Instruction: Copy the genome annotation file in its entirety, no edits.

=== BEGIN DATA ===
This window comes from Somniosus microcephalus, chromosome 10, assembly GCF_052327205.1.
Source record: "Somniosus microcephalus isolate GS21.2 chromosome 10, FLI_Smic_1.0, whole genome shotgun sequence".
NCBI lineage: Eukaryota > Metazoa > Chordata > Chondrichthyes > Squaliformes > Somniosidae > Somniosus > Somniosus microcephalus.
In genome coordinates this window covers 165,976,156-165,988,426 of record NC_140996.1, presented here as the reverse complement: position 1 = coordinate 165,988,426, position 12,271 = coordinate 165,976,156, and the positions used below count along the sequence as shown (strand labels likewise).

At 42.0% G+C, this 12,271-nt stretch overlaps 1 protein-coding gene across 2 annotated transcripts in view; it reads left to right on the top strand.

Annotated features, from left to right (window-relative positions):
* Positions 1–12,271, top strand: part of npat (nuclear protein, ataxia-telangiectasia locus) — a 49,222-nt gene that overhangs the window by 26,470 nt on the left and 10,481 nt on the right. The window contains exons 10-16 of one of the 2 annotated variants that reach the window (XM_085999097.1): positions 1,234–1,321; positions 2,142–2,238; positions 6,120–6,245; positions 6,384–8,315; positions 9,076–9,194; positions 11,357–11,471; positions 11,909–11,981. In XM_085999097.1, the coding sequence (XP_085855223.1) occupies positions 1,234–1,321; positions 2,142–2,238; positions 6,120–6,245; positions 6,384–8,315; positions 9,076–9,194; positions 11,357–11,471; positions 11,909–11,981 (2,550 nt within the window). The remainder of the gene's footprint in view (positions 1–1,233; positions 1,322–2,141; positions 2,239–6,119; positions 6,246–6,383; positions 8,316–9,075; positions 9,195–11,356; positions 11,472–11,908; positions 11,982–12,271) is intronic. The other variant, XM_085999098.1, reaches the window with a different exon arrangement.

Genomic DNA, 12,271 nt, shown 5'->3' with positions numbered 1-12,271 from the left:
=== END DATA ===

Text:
This window comes from Somniosus microcephalus, chromosome 10, assembly GCF_052327205.1.
Source record: "Somniosus microcephalus isolate GS21.2 chromosome 10, FLI_Smic_1.0, whole genome shotgun sequence".
NCBI lineage: Eukaryota > Metazoa > Chordata > Chondrichthyes > Squaliformes > Somniosidae > Somniosus > Somniosus microcephalus.
In genome coordinates this window covers 165,976,156-165,988,426 of record NC_140996.1, presented here as the reverse complement: position 1 = coordinate 165,988,426, position 12,271 = coordinate 165,976,156, and the positions used below count along the sequence as shown (strand labels likewise).

At 42.0% G+C, this 12,271-nt stretch overlaps 1 protein-coding gene across 2 annotated transcripts in view; it reads left to right on the top strand.

Annotated features, from left to right (window-relative positions):
* Positions 1–12,271, top strand: part of npat (nuclear protein, ataxia-telangiectasia locus) — a 49,222-nt gene that overhangs the window by 26,470 nt on the left and 10,481 nt on the right. The window contains exons 10-16 of one of the 2 annotated variants that reach the window (XM_085999097.1): positions 1,234–1,321; positions 2,142–2,238; positions 6,120–6,245; positions 6,384–8,315; positions 9,076–9,194; positions 11,357–11,471; positions 11,909–11,981. In XM_085999097.1, the coding sequence (XP_085855223.1) occupies positions 1,234–1,321; positions 2,142–2,238; positions 6,120–6,245; positions 6,384–8,315; positions 9,076–9,194; positions 11,357–11,471; positions 11,909–11,981 (2,550 nt within the window). The remainder of the gene's footprint in view (positions 1–1,233; positions 1,322–2,141; positions 2,239–6,119; positions 6,246–6,383; positions 8,316–9,075; positions 9,195–11,356; positions 11,472–11,908; positions 11,982–12,271) is intronic. The other variant, XM_085999098.1, reaches the window with a different exon arrangement.

Genomic DNA, 12,271 nt, shown 5'->3' with positions numbered 1-12,271 from the left: